April 24, 2007

It's a tough choice, but I guess I'll take "patria"

Quico says:
Don't miss this important Open Letter to Chávez from Teodoro Petkoff, now playing on Miguel's blog. Money grafs:

In a recent speech at Fuerte Tiuna you expressed the following concepts: “The so-called institutionality of the Armed Forces was a way of hiding, of taking a position opposed to that of the Government (…) All unit commanders are obligated to repeat it from the bottom of their soul, to raise the flag with the slogan: “Fatherland, socialism or death,” without ambiguities (…) If someone feels uncomfortable with this, it's better that they request a discharge.”

Those phrases happen to be a grave violation to the Constitution of the Republic, which in its Article 328 establishes that the Armed Forces are “an essentially professional institution, without political membership, organized by the State to guarantee its independence as a Nation and insuring the integrity of the geographical space via military defense, cooperation in maintaining internal order and active participation in national development”. Similarly, Article 330, which gives the military the right to vote, but forbids them from “participating in acts of political propaganda, membership or proselytism.”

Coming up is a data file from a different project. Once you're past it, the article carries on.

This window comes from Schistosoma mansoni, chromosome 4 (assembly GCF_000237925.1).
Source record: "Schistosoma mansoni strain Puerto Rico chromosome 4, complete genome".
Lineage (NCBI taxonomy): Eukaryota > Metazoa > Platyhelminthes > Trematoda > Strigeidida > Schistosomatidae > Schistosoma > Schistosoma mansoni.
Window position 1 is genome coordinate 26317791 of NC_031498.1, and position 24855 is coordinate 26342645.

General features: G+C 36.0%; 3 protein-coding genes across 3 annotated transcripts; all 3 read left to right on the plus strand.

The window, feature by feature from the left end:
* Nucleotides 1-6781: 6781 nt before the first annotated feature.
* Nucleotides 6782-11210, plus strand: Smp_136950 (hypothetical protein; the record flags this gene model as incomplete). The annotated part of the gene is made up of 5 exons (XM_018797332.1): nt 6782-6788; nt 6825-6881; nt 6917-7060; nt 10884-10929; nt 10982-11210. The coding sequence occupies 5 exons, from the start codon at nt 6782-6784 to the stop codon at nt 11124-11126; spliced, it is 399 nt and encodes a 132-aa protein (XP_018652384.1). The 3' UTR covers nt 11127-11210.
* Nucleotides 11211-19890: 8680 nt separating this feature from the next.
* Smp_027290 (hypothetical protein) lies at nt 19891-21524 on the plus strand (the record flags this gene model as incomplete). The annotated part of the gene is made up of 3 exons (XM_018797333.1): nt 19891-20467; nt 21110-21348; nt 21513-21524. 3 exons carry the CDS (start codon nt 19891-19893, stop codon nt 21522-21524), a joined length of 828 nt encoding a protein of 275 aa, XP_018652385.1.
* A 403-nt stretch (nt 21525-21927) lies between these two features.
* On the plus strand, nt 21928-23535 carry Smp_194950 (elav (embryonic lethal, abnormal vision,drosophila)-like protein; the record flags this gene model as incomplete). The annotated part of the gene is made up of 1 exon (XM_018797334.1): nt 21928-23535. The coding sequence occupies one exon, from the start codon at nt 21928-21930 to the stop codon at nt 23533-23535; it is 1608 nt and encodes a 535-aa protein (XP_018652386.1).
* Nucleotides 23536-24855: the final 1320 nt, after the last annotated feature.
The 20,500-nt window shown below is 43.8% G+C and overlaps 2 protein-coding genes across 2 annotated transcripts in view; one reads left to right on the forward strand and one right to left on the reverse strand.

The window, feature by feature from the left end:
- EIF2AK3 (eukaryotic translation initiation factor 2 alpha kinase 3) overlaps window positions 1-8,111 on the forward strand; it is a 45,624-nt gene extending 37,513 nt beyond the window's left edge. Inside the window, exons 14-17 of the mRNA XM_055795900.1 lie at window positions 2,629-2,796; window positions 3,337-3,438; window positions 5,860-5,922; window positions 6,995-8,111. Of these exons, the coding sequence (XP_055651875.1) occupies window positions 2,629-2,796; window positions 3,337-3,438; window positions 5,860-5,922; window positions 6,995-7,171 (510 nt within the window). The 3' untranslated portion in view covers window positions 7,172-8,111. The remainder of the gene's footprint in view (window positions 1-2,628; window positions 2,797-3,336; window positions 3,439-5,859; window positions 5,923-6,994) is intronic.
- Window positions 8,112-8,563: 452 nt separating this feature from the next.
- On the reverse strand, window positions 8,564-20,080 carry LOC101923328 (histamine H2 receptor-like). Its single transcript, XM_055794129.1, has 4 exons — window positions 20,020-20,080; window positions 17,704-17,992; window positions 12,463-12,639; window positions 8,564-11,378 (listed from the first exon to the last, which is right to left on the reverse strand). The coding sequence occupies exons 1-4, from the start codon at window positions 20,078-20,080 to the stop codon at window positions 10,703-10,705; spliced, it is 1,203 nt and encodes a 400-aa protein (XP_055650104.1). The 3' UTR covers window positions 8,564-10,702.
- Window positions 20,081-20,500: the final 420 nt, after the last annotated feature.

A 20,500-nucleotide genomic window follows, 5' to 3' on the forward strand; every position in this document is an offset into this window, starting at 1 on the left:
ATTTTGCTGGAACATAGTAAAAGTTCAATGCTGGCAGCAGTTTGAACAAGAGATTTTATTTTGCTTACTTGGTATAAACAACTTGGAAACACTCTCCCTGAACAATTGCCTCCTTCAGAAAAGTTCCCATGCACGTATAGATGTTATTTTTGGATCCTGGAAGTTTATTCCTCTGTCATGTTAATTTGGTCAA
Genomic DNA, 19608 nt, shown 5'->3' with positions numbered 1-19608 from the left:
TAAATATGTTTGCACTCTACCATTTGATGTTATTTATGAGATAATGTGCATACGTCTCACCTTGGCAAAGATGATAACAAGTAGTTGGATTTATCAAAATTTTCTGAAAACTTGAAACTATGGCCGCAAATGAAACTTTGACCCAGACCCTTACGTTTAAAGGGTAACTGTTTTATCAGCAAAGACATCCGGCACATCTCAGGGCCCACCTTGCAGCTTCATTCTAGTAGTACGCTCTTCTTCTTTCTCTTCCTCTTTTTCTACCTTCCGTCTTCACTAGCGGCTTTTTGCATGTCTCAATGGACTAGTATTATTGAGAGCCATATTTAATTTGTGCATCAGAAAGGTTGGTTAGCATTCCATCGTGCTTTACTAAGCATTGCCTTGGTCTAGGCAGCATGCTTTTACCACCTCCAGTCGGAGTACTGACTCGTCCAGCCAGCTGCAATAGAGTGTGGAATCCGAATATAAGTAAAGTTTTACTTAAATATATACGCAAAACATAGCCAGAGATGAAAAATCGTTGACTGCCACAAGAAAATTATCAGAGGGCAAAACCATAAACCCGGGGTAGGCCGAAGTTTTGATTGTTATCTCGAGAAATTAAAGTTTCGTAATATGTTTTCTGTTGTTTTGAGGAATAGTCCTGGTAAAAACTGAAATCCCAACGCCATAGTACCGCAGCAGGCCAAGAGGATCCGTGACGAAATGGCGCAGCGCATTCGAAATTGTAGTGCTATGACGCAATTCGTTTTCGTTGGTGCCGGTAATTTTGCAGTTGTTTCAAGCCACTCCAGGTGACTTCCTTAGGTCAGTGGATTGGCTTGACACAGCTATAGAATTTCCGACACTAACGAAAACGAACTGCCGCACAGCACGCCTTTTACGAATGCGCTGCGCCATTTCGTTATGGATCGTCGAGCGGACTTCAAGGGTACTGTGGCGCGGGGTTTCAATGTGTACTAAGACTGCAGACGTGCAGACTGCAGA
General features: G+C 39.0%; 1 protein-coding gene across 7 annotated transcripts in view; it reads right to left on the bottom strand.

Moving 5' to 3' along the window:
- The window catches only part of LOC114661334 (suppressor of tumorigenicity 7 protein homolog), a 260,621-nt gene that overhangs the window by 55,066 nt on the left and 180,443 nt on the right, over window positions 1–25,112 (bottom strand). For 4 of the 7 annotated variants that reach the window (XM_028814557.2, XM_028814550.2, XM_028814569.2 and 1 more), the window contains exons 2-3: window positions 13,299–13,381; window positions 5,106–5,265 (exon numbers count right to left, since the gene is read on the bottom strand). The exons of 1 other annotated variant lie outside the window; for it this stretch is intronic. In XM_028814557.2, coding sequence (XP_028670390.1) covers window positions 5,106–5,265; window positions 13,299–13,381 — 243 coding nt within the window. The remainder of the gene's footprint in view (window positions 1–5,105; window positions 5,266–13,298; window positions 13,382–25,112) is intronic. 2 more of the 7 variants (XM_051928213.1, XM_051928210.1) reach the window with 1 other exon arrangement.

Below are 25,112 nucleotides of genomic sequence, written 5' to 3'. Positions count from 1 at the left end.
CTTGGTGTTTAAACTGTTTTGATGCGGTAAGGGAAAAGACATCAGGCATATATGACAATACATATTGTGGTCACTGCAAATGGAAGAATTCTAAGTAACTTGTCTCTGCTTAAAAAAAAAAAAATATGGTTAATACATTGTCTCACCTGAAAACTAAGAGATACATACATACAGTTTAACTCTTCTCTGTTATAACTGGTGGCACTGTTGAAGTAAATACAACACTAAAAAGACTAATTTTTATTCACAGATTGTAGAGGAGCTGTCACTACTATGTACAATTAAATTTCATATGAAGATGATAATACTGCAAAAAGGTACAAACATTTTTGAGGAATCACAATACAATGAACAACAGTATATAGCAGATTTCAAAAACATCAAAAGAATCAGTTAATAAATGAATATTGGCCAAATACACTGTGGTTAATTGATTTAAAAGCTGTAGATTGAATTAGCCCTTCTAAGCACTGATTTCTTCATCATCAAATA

When you affirm that the Armed Forces as an institution is “roja, rojita” (red, very red) and when you ask its commanders to voice the slogans of a political party, you place yourself outside constitutional norms and, as if that wasn't enough, you demand that active military officers do so as well.
So what do you call it when a political leader uses the armed forces to cement his grip on power in violation of the constitution? Isn't that what we used to call a coup d'etat?

[Hat tip to Feathers for that lovely image.]